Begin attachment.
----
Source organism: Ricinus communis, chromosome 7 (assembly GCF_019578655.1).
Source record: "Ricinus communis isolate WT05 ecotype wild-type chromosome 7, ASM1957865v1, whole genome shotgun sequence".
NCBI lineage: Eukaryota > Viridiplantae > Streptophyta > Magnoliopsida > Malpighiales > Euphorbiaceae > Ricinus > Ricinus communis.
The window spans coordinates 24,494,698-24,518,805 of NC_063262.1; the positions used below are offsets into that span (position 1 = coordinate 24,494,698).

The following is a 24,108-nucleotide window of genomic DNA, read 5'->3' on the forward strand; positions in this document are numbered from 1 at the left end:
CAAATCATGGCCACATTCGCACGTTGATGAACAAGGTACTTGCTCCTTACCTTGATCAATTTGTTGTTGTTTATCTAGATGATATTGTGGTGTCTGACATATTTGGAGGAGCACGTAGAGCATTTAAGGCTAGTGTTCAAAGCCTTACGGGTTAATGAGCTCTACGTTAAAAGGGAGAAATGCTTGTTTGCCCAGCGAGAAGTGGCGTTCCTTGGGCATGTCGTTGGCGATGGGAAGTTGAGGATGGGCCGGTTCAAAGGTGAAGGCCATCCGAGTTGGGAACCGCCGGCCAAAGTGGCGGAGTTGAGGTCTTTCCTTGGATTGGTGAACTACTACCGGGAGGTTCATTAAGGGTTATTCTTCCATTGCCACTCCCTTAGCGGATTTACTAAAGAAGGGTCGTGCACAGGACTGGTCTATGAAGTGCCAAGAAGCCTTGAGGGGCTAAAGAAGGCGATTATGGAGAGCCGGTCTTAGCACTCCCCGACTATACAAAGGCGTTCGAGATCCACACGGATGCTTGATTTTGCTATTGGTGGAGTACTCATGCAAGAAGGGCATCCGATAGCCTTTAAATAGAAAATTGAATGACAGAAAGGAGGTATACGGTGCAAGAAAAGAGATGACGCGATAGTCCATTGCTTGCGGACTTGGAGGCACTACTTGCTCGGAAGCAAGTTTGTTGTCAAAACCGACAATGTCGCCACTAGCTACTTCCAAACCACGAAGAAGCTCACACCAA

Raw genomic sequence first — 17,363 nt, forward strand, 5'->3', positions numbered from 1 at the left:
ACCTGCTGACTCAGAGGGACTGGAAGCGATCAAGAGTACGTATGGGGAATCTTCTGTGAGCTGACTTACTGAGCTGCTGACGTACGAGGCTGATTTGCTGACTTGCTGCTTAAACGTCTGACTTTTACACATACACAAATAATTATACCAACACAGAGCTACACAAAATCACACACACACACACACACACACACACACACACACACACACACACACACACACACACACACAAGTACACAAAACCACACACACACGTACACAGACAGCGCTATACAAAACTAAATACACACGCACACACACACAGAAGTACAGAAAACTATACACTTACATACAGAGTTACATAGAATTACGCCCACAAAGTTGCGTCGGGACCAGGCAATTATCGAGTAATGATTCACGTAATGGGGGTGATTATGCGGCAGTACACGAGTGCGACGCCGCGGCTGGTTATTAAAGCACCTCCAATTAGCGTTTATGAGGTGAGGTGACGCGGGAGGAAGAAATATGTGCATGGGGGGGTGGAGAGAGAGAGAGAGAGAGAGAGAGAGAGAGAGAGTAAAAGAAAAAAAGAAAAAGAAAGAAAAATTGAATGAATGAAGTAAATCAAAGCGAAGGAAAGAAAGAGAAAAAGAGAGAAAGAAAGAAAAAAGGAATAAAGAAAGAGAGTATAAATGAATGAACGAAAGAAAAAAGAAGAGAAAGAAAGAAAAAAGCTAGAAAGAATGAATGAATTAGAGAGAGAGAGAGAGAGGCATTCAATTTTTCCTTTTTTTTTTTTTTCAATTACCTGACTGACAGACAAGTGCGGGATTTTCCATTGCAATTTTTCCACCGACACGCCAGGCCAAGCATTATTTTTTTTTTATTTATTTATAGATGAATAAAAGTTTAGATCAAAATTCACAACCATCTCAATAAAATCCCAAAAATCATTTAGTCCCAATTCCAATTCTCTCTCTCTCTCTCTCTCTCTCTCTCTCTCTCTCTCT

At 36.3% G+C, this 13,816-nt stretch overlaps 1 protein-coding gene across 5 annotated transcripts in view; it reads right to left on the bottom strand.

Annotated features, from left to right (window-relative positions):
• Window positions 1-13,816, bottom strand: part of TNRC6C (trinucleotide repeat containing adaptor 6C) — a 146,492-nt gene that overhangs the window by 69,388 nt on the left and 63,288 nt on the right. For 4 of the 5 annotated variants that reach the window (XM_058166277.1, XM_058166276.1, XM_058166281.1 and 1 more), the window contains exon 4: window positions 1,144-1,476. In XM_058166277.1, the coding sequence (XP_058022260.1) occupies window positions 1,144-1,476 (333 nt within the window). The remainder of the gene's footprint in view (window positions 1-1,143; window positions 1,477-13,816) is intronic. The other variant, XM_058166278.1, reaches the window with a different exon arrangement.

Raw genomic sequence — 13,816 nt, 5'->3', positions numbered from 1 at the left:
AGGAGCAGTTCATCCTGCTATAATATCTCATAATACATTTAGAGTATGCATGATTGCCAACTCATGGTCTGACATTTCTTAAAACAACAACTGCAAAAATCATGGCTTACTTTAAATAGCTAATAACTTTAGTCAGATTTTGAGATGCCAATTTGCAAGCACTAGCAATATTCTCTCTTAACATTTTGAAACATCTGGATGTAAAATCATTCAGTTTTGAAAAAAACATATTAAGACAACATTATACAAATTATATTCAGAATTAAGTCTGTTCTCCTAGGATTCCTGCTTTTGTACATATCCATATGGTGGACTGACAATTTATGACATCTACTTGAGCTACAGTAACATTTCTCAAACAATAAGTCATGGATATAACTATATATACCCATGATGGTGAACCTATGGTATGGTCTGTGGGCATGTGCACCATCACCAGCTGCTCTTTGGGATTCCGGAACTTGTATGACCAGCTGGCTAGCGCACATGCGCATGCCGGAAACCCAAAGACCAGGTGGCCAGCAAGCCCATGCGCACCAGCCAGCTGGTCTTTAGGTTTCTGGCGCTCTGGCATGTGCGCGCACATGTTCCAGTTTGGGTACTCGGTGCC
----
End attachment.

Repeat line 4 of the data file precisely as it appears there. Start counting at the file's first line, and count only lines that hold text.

The window spans coordinates 24,494,698-24,518,805 of NC_063262.1; the positions used below are offsets into that span (position 1 = coordinate 24,494,698).